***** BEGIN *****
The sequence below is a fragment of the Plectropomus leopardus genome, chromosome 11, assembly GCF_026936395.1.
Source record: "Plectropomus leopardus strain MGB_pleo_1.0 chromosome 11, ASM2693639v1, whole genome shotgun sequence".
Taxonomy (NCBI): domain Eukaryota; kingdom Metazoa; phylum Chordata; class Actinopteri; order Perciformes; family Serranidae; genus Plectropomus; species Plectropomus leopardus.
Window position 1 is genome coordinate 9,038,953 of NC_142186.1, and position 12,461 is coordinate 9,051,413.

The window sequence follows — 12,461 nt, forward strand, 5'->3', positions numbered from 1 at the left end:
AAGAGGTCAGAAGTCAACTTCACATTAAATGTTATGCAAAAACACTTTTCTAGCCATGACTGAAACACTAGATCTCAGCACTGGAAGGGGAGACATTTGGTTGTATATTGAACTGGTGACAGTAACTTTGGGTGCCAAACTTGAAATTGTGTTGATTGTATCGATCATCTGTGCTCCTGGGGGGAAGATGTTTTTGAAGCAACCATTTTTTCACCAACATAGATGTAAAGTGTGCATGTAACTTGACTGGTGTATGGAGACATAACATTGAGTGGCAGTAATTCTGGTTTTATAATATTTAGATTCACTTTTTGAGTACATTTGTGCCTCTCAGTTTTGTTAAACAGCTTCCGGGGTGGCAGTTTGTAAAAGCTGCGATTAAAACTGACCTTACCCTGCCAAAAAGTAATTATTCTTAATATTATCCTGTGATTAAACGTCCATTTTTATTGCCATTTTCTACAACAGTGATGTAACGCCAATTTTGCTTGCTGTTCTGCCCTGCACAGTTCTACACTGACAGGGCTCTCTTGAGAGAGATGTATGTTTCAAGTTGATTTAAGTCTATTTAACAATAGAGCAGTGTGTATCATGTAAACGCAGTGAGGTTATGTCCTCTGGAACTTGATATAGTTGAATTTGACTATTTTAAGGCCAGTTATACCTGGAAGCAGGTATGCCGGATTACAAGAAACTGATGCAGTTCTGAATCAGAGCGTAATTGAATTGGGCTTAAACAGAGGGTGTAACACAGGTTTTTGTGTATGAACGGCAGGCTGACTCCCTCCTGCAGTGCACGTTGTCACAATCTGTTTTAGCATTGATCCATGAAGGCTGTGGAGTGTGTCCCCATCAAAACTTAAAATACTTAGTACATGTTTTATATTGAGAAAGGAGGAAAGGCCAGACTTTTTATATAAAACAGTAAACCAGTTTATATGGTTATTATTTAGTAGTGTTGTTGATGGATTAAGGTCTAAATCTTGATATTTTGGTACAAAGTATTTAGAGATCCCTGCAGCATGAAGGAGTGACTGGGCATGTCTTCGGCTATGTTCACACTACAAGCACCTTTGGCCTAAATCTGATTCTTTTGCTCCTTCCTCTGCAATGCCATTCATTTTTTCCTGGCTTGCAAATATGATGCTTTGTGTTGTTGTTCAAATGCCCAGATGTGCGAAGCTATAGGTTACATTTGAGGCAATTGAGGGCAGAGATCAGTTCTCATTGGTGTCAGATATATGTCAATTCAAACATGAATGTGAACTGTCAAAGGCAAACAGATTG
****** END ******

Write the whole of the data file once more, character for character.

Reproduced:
The sequence below is a fragment of the Plectropomus leopardus genome, chromosome 11, assembly GCF_026936395.1.
Source record: "Plectropomus leopardus strain MGB_pleo_1.0 chromosome 11, ASM2693639v1, whole genome shotgun sequence".
Taxonomy (NCBI): domain Eukaryota; kingdom Metazoa; phylum Chordata; class Actinopteri; order Perciformes; family Serranidae; genus Plectropomus; species Plectropomus leopardus.
Window position 1 is genome coordinate 9,038,953 of NC_142186.1, and position 12,461 is coordinate 9,051,413.

The window sequence follows — 12,461 nt, forward strand, 5'->3', positions numbered from 1 at the left end:
AAGAGGTCAGAAGTCAACTTCACATTAAATGTTATGCAAAAACACTTTTCTAGCCATGACTGAAACACTAGATCTCAGCACTGGAAGGGGAGACATTTGGTTGTATATTGAACTGGTGACAGTAACTTTGGGTGCCAAACTTGAAATTGTGTTGATTGTATCGATCATCTGTGCTCCTGGGGGGAAGATGTTTTTGAAGCAACCATTTTTTCACCAACATAGATGTAAAGTGTGCATGTAACTTGACTGGTGTATGGAGACATAACATTGAGTGGCAGTAATTCTGGTTTTATAATATTTAGATTCACTTTTTGAGTACATTTGTGCCTCTCAGTTTTGTTAAACAGCTTCCGGGGTGGCAGTTTGTAAAAGCTGCGATTAAAACTGACCTTACCCTGCCAAAAAGTAATTATTCTTAATATTATCCTGTGATTAAACGTCCATTTTTATTGCCATTTTCTACAACAGTGATGTAACGCCAATTTTGCTTGCTGTTCTGCCCTGCACAGTTCTACACTGACAGGGCTCTCTTGAGAGAGATGTATGTTTCAAGTTGATTTAAGTCTATTTAACAATAGAGCAGTGTGTATCATGTAAACGCAGTGAGGTTATGTCCTCTGGAACTTGATATAGTTGAATTTGACTATTTTAAGGCCAGTTATACCTGGAAGCAGGTATGCCGGATTACAAGAAACTGATGCAGTTCTGAATCAGAGCGTAATTGAATTGGGCTTAAACAGAGGGTGTAACACAGGTTTTTGTGTATGAACGGCAGGCTGACTCCCTCCTGCAGTGCACGTTGTCACAATCTGTTTTAGCATTGATCCATGAAGGCTGTGGAGTGTGTCCCCATCAAAACTTAAAATACTTAGTACATGTTTTATATTGAGAAAGGAGGAAAGGCCAGACTTTTTATATAAAACAGTAAACCAGTTTATATGGTTATTATTTAGTAGTGTTGTTGATGGATTAAGGTCTAAATCTTGATATTTTGGTACAAAGTATTTAGAGATCCCTGCAGCATGAAGGAGTGACTGGGCATGTCTTCGGCTATGTTCACACTACAAGCACCTTTGGCCTAAATCTGATTCTTTTGCTCCTTCCTCTGCAATGCCATTCATTTTTTCCTGGCTTGCAAATATGATGCTTTGTGTTGTTGTTCAAATGCCCAGATGTGCGAAGCTATAGGTTACATTTGAGGCAATTGAGGGCAGAGATCAGTTCTCATTGGTGTCAGATATATGTCAATTCAAACATGAATGTGAACTGTCAAAGGCAAACAGATTG